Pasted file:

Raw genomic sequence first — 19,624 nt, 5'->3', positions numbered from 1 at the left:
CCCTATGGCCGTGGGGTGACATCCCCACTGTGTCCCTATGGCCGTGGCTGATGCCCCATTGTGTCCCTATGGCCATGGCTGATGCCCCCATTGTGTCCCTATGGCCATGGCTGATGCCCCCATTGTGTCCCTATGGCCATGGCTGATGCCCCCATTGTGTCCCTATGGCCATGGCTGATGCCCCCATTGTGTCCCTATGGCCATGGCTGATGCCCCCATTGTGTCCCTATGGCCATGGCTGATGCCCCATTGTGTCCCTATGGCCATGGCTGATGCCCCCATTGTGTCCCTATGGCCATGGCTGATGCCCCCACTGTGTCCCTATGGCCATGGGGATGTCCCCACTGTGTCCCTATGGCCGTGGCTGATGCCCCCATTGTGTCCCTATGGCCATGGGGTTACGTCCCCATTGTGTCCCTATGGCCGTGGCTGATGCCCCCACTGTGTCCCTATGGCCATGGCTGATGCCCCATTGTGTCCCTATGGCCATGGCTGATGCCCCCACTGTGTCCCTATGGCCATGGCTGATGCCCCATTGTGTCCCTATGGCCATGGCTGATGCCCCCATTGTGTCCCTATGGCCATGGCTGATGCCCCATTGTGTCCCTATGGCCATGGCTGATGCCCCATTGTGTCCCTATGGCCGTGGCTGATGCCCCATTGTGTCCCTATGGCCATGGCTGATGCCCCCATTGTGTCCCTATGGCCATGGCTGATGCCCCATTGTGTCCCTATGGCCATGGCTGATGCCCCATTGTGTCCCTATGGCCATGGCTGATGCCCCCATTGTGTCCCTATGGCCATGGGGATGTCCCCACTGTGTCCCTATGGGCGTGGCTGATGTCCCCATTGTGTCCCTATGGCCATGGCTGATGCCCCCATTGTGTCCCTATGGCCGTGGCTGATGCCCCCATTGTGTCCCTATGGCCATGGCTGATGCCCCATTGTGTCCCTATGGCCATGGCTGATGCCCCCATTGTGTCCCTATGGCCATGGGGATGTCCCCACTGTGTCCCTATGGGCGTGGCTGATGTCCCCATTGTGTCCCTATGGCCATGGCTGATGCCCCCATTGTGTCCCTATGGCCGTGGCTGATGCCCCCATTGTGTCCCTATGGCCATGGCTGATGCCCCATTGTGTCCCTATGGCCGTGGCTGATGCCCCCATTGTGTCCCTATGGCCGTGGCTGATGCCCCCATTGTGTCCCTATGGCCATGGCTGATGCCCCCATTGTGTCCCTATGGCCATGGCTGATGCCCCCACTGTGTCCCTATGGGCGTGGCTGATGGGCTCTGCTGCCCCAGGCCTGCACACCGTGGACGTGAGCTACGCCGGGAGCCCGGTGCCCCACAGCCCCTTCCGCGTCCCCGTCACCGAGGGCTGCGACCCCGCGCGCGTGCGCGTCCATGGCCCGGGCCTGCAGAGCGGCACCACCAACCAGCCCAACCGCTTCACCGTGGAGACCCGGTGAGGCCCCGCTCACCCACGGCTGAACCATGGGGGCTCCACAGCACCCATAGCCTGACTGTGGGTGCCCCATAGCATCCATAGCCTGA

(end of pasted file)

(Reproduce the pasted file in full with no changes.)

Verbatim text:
Raw genomic sequence first — 19,624 nt, 5'->3', positions numbered from 1 at the left:
CCCTATGGCCGTGGGGTGACATCCCCACTGTGTCCCTATGGCCGTGGCTGATGCCCCATTGTGTCCCTATGGCCATGGCTGATGCCCCCATTGTGTCCCTATGGCCATGGCTGATGCCCCCATTGTGTCCCTATGGCCATGGCTGATGCCCCCATTGTGTCCCTATGGCCATGGCTGATGCCCCCATTGTGTCCCTATGGCCATGGCTGATGCCCCCATTGTGTCCCTATGGCCATGGCTGATGCCCCATTGTGTCCCTATGGCCATGGCTGATGCCCCCATTGTGTCCCTATGGCCATGGCTGATGCCCCCACTGTGTCCCTATGGCCATGGGGATGTCCCCACTGTGTCCCTATGGCCGTGGCTGATGCCCCCATTGTGTCCCTATGGCCATGGGGTTACGTCCCCATTGTGTCCCTATGGCCGTGGCTGATGCCCCCACTGTGTCCCTATGGCCATGGCTGATGCCCCATTGTGTCCCTATGGCCATGGCTGATGCCCCCACTGTGTCCCTATGGCCATGGCTGATGCCCCATTGTGTCCCTATGGCCATGGCTGATGCCCCCATTGTGTCCCTATGGCCATGGCTGATGCCCCATTGTGTCCCTATGGCCATGGCTGATGCCCCATTGTGTCCCTATGGCCGTGGCTGATGCCCCATTGTGTCCCTATGGCCATGGCTGATGCCCCCATTGTGTCCCTATGGCCATGGCTGATGCCCCATTGTGTCCCTATGGCCATGGCTGATGCCCCATTGTGTCCCTATGGCCATGGCTGATGCCCCCATTGTGTCCCTATGGCCATGGGGATGTCCCCACTGTGTCCCTATGGGCGTGGCTGATGTCCCCATTGTGTCCCTATGGCCATGGCTGATGCCCCCATTGTGTCCCTATGGCCGTGGCTGATGCCCCCATTGTGTCCCTATGGCCATGGCTGATGCCCCATTGTGTCCCTATGGCCATGGCTGATGCCCCCATTGTGTCCCTATGGCCATGGGGATGTCCCCACTGTGTCCCTATGGGCGTGGCTGATGTCCCCATTGTGTCCCTATGGCCATGGCTGATGCCCCCATTGTGTCCCTATGGCCGTGGCTGATGCCCCCATTGTGTCCCTATGGCCATGGCTGATGCCCCATTGTGTCCCTATGGCCGTGGCTGATGCCCCCATTGTGTCCCTATGGCCGTGGCTGATGCCCCCATTGTGTCCCTATGGCCATGGCTGATGCCCCCATTGTGTCCCTATGGCCATGGCTGATGCCCCCACTGTGTCCCTATGGGCGTGGCTGATGGGCTCTGCTGCCCCAGGCCTGCACACCGTGGACGTGAGCTACGCCGGGAGCCCGGTGCCCCACAGCCCCTTCCGCGTCCCCGTCACCGAGGGCTGCGACCCCGCGCGCGTGCGCGTCCATGGCCCGGGCCTGCAGAGCGGCACCACCAACCAGCCCAACCGCTTCACCGTGGAGACCCGGTGAGGCCCCGCTCACCCACGGCTGAACCATGGGGGCTCCACAGCACCCATAGCCTGACTGTGGGTGCCCCATAGCATCCATAGCCTGA